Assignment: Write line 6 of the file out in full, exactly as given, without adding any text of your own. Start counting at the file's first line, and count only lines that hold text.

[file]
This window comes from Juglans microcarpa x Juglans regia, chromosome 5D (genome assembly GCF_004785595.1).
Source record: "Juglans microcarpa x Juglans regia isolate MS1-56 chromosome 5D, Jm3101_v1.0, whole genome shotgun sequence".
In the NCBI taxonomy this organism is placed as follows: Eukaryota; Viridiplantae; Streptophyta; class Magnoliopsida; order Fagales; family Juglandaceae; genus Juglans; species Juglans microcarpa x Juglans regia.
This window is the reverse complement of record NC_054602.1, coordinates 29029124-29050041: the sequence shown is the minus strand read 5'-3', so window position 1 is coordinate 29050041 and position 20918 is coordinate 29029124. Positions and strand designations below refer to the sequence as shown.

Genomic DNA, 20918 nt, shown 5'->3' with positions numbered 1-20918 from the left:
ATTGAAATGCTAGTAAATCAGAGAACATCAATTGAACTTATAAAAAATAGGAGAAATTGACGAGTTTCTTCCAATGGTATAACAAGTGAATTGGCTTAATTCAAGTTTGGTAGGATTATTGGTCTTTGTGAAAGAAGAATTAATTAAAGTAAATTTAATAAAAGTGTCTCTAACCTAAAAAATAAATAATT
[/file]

ATTGAAATGCTAGTAAATCAGAGAACATCAATTGAACTTATAAAAAATAGGAGAAATTGACGAGTTTCTTCCAATGGTATAACAAGTGAATTGGCTTAATTCAAGTTTGGTAGGATTATTGGTCTTTGTGAAAGAAGAATTAATTAAAGTAAATTTAATAAAAGTGTCTCTAACCTAAAAAATAAATAATT